Advocates urge clinicians to consult with elective surgery patients about local anesthetics shortages, the potential health risks, and alternative forms of pain management.
A global shortage of local anesthetics threatens patient care and could worsen the opioid crisis as patients and their caregivers use other methods of pain relief, the American Society of Regional Anesthesia and Pain Medicine says.
Because of that, ASRA is urging hospitals, physicians and other clinicians who provide elective surgery to consult with their patients ahead of the procedure to warn of potential local anesthesia shortages and their potential health risks, and to discuss alternative strategies for pain management.
"This conversation needs to be taken to the public," says Edward R. Mariano, MD, a professor of Anesthesiology, Perioperative and Pain Medicine Stanford University School of Medicine.
"If I were helping a family member make a decision about when and how to have a knee replacement surgery scheduled, I would want to know whether the hospital where my mom or dad was having knee replacement actually has suitable stock of local anesthetics so my family member is going to get good care," Mariano says.
Even minor surgical procedures can lead to long-term opioid use. Regional anesthesia, especially with continuous peripheral nerve block techniques, has been shown repeatedly to reduce patients’ need for opioid analgesia, Mariano says.
Now, this care is threatened with ongoing global shortage of local anesthetic drugs, including bupivacaine, lidocaine, ropivacaine. Targeted injections of these numbing drugs at the surgery site can eliminate the need for injectable opioids such as fentanyl, hydromorphone, morphine, which also are in short supply.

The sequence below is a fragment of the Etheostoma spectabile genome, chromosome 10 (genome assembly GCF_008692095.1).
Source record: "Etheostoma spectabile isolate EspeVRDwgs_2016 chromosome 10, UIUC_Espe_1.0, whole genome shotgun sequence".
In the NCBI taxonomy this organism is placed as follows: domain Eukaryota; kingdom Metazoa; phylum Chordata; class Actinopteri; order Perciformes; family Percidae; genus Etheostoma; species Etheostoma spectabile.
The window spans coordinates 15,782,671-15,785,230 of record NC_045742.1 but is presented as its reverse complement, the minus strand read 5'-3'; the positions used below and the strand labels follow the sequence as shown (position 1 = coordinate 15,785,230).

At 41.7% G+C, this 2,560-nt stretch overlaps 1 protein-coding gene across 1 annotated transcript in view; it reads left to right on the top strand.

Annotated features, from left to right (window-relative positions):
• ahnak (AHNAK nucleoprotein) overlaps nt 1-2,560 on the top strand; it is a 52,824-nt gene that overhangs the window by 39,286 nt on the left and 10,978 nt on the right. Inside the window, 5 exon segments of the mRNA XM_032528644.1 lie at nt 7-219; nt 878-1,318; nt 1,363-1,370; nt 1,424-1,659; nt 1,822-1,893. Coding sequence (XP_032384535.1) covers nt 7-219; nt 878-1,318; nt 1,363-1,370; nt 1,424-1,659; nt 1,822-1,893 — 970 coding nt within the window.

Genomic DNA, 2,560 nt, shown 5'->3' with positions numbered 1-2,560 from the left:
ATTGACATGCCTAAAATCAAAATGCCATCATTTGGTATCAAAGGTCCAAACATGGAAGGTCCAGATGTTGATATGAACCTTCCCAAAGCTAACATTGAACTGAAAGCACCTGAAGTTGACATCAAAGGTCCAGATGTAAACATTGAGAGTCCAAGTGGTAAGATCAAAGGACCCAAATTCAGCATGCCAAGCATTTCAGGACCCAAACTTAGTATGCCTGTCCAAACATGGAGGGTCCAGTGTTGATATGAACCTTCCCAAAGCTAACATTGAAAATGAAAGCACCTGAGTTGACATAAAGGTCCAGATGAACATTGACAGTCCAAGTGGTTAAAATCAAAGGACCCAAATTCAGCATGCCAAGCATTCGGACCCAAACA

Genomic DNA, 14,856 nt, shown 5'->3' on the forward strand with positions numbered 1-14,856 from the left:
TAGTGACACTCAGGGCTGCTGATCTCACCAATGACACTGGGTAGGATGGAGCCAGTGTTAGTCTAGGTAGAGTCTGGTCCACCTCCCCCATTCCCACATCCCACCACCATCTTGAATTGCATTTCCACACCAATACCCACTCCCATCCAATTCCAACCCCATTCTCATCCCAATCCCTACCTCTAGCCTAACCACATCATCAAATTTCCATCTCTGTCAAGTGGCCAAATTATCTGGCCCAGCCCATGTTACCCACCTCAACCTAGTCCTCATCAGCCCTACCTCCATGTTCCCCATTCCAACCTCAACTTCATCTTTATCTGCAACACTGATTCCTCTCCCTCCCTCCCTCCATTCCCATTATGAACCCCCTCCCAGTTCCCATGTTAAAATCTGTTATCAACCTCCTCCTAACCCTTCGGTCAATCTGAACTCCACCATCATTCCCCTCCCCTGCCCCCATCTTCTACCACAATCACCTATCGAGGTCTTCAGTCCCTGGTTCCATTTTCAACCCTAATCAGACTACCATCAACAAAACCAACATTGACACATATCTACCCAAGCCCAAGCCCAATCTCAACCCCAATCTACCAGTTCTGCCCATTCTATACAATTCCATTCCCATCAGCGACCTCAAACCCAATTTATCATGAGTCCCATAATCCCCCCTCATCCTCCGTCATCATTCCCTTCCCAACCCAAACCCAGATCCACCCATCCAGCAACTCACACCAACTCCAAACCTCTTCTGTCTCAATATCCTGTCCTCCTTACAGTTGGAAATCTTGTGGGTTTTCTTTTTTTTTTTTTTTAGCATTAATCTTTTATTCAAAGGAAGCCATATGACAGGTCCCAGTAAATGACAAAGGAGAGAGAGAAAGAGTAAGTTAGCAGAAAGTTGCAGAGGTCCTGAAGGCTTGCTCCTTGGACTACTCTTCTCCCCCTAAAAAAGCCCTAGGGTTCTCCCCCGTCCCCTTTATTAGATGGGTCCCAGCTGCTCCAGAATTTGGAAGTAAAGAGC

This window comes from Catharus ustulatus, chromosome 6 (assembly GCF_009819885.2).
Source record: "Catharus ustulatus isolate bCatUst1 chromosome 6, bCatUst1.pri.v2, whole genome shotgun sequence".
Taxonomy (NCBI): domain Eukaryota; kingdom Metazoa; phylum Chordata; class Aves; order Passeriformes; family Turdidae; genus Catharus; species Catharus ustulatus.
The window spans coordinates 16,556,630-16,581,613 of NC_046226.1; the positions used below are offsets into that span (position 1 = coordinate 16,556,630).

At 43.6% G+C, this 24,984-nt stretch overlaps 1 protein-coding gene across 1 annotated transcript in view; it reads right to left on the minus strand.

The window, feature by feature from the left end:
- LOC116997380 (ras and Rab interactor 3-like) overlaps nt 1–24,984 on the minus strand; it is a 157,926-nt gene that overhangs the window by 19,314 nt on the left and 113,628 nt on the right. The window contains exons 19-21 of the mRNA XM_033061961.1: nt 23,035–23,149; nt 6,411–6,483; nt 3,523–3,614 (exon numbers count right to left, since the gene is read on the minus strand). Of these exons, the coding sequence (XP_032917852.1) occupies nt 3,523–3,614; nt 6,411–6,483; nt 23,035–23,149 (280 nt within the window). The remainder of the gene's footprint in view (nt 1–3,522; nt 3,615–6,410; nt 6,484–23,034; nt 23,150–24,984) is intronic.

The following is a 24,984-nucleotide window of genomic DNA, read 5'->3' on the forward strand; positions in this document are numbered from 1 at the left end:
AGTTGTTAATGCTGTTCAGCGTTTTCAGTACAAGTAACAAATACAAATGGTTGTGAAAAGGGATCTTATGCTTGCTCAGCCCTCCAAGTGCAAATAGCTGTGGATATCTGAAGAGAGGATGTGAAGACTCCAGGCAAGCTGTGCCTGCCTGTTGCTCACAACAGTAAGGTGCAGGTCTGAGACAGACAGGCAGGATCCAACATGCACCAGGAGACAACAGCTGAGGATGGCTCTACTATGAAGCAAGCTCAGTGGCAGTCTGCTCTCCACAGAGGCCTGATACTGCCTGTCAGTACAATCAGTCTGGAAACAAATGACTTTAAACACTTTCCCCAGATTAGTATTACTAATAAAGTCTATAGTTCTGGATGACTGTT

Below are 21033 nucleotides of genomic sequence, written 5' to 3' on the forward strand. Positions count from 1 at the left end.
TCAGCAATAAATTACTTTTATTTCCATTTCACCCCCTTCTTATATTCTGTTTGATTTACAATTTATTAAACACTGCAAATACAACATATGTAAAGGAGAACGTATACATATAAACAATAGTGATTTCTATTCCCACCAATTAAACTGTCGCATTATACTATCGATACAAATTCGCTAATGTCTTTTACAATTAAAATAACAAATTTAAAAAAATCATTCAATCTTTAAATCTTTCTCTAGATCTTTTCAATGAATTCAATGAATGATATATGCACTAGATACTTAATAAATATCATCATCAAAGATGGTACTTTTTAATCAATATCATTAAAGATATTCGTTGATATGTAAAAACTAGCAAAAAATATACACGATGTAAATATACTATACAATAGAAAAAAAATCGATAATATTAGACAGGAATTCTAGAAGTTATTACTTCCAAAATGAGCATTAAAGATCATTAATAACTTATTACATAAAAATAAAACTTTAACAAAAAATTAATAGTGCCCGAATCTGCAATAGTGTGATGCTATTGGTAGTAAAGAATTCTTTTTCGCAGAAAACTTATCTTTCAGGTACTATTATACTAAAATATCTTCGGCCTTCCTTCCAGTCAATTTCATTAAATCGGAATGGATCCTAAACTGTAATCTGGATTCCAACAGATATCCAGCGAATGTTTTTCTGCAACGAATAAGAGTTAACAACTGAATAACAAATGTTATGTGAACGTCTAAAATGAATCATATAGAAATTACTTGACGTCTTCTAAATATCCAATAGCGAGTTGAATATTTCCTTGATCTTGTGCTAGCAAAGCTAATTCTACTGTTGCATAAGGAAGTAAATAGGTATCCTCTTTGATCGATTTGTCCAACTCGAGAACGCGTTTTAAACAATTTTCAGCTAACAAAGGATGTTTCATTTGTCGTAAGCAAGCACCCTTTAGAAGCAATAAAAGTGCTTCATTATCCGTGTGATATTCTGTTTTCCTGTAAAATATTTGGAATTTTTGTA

Mariano says elective surgery patients oten know the date of their procedure months in advance, which provides an excellent window of opportunity for clinicians to consult with them about pain management.
"From the patient point of view, when you show up for your surgery you don't necessarily know when you go in whether that hospital is suffering from a local anesthetic shortage," he says. "It is not a reason that most hospitals would consider for delaying or even cancelling elective procedures. But, we know from our data that certain types of anesthetics and pain control modalities have a direct positive effect on decreasing opioid use."
Mariano says patients must be fully informed about any potential health risks before elective surgery.
"For knee replacement patients, for example, there is an association between having a spinal or an epidural anesthetic and having a lower risk of 30-day mortality. That's huge," he says.
"We know this effect is greater if you happen to be a patient with obstructive sleep apnea. There was a recent article that brought up general anesthesia and memory loss," he says. "So, if you have a reason to avoid general anesthesia and you have a surgery that doesn't require general anesthesia, then as a patient you have a right to request a spinal anesthetic, and you have the right to schedule when you know that that is going to be the anesthetic available to you."
ASRA will take up the issue during a session on April 21, held in conjunction with the 2018 World Congress on Regional Anesthesia and Pain Medicine. Mariano is asking clinicians and healthcare administrators who are dealing with local anesthetics shortages to help find solutions.
"I'd be interested if they have found alternative vendors or, if they've come up with strategies to avoid effects on clinical care, I'd like to hear about it," he said. "If their hospital has started introducing these drug shortage conversations in their process of surgical informed consent I'm interested in hearing about that."
(Providers interested in sharing their solutions can reach Dr. Mariano at firstname.lastname@example.org)
John Commins is a content specialist and online news editor for HealthLeaders, a Simplify Compliance brand.